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Emptiness is a Virtue
‘I hate all movement that shifts lines…’
Albert’s architecture is hard to live with. But it has many fine qualities, including vigour and precision; it’s also relentlessly elegant and almost metaphysical in character thanks to the repetitiveness of the landscape. It’s like a musical scale: only the notes count.
The drawback with Albert’s music is that it needs to be reinvented over time. But in that regard, like the poet, ‘I hate all movement that shifts lines’, convinced as I now am that nothing good can come of spoiling the shape of the support; that no additional creation, nearby, that isn’t connected to the ‘Albertian’ system, is likely to solve the overall problem. As for existing alongside Albert, in spite of Albert, using him as a foil – that would only mean solving your own equation without providing an answer to the question as a whole.
The paradox of the situation lies in the fact that what’s required is simultaneously to set up complementary programs and to desaturate the place. Or, as the refrain goes, ‘Give us, give us oxygen, oxyyyygen!’– in other words, uncluttered space to breathe in, emptiness to suck into our lungs, light, trees, lawns, depth of field, vanishing points, through routes, gaps.
Here, emptiness becomes a virtue.
A dynamic is set up between Albert’s excess and the two adjacent tower blocks on the northern and eastern boundaries of the terrain.
The perspective from the opening at the boulevard Saint Germain is vital: it needs to be deep and clear, well-ordered and free of any hint of irrelevant prowess. It would be so tempting to do your number there – and so easy, with a bit of self-regarding myopia. The IMA (Institut du Monde Arabe) opens the door. The square slightly below it opens onto the university grounds.
What I propose, then, is to follow Albert’s lines – faithfully, rigorously – and to largely empty out the rest. The unevenness of the grounds makes it possible to have new buildings that are invisible and that open onto a double inner space bordered by a peristyle. This will be a green space, evenly lined with plants; a sunny, clearly demarcated space, flowing on from the cafeteria-restaurant and from some of the teaching rooms, too…
It will be an urban square overlooked by the walkways that wind round it.
The elevated slab base of Albert’s buildings will thereby be rewritten. With gaps that open onto various facilities, which will be lit up and multicoloured, like the new facilities located up against the slab and enjoying a view over the new square.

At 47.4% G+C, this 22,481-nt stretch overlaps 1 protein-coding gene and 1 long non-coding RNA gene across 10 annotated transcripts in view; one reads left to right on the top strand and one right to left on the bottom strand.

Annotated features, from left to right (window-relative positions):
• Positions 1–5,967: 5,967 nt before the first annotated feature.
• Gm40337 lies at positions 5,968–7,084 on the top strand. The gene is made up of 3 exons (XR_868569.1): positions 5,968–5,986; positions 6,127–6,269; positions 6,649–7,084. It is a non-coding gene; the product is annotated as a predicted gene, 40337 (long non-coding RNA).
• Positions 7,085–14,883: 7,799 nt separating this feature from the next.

The gable walls provide the right location to set up screen-buildings, which, like the new facilities, will also frame the life of the faculty.
The tower blocks will be cleared at ground level of the hasty enclosures that housed sports facilities and a library as an emergency measure. What we want, in short, is empty space, and more empty space so that, from the quay, pedestrians and motorists alike can see the university square and, from the Jardin des Plantes, visitors can make out the extension.
The libraries will be set up as a superstructure over Albert’s lines. The light will come in from inside via a host of lustres, reminiscent of those ‘large eyes with their everlasting fire’, ‘pure mirrors that make all loveliness higher’ our poet talks about.
The façades, which will be fully glazed on the northern and eastern sides, will make the envelope virtual. The lines will become thin, indistinct. With the sun, the backlighting will do the rest. With the dark, the interior will itself become a façade in a masterly interplay of the hidden and the revealed, but this interplay will be ratcheted up with the interior fit-outs… Blacks, whites – notes on the lines, every time.
The esthetic systems will overlap. The libraries will be reflected over the stippled rooftops of the ‘greenhouses’ covering the gyms. And the green of the leaves will slip in beneath the glass… The extended slab will turn into a garden beneath the trees, for children; then there’ll be a walkway ramp over the exhibitions and the bookshop. Green will also slip in under the awning that hangs over the metro entrance and shelters the square below.
At each end of the square, two large ‘staircases’ consisting of wide terraces lined with plants will accommodate an extension of the IMA and a library. On one side, the plants will be the same clipped shrubs featured in the forecourt, thereby symbolising association with the Institut. On the other side, standard trees in micro-patios will shade readers in the library. So, we’ll have two uneven levels of greenery reminiscent of an Italian garden that’s been stretched out across the space…
This vacuum development will be complemented by the architecture already proposed for the two tower blocks which involves broad terraces overlooking Paris and the Jardin des Plantes, wide corridors leading to the Quai Tino Rossi… And, as a full-stop (?), the refurbishment or drastic alteration of the Tour Zamansky so that this distant signal finally turns into the friendly church tower of this student town.